Discover the hidden message in President Abraham Lincoln’s pocket watch he never knew existed

During the 1850s Abraham Lincoln, who at this time, a successful lawyer, purchased a fine pocket watch from a gentleman named George Chatterton, a jeweller in Springfield, Illinois.This particular movement itself was made in Liverpool, with the 18-carat case manufactured in America.

An iconic black and white photograph of a bearded Abraham Lincoln showing his head and shoulders.

Make aside, there wasn’t anything such as specific complications that made this item special, that was, until later on, when someonegot to handle it.

Fast-forward to November 1860 when Lincoln was elected the 16th president of the United States. In the January of 1861, South Carolina disaffiliated from the Union, shortly joined by another six more states before Lincoln’s appointment. Cue The American Civil War, which began on April 12, 1861 following shots fired at Fort Sumter.

Lincoln’s watch was at M.W. Galt and Co. in Washington, D.C., for repair at the time of the war beginning.During a spur of the moment action, watchmaker Jonathan Dillon unscrewed the dial from Lincoln’s watch and engraved a message with a sharp tool which, according to Dillon’s recollection, read “The first gun is fired. Slavery is dead. Thank God we have a President who at least will try.”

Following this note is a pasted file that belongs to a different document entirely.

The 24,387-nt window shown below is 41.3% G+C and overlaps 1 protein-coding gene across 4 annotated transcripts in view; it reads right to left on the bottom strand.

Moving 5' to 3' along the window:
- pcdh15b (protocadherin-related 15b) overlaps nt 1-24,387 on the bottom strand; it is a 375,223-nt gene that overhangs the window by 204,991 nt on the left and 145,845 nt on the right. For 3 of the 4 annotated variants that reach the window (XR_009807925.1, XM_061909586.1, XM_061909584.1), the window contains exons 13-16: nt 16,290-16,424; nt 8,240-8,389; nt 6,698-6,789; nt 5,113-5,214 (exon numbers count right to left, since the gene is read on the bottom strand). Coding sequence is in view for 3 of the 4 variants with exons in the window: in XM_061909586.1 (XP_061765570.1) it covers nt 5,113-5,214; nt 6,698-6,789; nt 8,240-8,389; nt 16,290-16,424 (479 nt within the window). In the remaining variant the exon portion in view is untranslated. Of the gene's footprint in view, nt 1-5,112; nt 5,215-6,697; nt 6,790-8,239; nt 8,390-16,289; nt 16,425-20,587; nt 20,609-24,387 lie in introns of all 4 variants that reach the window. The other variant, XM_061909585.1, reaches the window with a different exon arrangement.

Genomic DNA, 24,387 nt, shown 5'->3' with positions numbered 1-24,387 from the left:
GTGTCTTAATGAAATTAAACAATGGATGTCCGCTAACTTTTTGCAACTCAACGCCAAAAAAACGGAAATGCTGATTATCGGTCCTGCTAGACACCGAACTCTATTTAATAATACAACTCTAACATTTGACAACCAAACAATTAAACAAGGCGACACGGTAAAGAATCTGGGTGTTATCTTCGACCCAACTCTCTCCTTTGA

Dillon then proceeded to sign and date the inscription before closing the dial to the President’s pocket watch.

5 years ago, in 2009, Mr Dillon’s great-great-grandson got in touch with the Smithsonian museum, which is in possession of the watch, with the story. Following his explanation, they agreed that they would open the watch.

Here’s what they found inside:

“Jonathan Dillon, April 13-1861 Fort Sumpter was attacked, by the rebels on the above date J Dillon April 13-1861, Washington, thank God we have a government, Jonth Dillon.”

As you can see the inscription was slightly different from Dillon’s memory.

The inscription included the misspelling of Fort Sumter, instead being spelt “Sumpter.” Then in 1864 a second watchmaker, L. E. Gross, had added his name. Furthermore, at some unknown point someone had etched “Jeff Davis,” either as a joke or as a statement of support for the Confederacy, given that Jefferson Davis was the President of the Confederate States of America.

Brent D. Glass, director of the National Museum of American History stated that Lincoln never knew of the message he carried in his pocket.

Do you have a pocket watch that could be hiding a hidden message? If you are interested in purchasing a new timepiece, then why not visit Pieces of Time for antiquewatches?

Image: Alexander Gardner under Creative Commons.